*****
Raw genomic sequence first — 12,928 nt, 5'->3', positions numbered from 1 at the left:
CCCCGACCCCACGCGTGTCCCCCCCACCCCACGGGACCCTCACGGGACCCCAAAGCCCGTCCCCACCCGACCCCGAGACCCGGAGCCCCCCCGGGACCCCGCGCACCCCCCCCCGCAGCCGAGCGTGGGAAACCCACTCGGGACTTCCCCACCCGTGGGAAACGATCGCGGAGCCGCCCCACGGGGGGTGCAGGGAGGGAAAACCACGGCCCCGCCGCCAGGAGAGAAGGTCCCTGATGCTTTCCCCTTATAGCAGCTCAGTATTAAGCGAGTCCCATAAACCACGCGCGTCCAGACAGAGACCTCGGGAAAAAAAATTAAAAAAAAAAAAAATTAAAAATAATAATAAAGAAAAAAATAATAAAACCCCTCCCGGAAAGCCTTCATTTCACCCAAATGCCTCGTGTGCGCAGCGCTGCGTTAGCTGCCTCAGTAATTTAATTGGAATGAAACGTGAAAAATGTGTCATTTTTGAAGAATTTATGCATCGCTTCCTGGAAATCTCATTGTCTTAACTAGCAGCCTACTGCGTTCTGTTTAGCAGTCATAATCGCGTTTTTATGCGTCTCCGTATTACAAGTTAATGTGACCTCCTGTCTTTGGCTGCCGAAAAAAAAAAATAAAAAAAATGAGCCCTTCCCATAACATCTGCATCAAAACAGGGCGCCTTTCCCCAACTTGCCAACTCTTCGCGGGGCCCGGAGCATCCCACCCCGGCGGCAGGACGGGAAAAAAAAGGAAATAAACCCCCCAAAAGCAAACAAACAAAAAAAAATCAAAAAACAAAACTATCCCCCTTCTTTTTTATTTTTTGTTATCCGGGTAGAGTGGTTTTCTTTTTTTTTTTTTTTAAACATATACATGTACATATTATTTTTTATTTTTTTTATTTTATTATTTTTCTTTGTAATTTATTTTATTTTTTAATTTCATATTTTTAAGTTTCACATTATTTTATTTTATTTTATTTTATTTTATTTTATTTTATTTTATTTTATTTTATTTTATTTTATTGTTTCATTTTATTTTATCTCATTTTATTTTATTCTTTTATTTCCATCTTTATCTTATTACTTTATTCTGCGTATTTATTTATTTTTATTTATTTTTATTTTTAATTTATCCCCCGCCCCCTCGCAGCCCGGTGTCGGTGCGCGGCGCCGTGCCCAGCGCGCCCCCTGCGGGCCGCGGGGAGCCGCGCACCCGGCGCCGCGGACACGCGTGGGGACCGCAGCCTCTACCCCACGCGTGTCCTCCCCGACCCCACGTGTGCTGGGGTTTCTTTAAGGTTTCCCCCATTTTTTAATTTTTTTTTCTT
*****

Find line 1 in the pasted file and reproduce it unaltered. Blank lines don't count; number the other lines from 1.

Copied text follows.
Raw genomic sequence first — 12,928 nt, 5'->3', positions numbered from 1 at the left: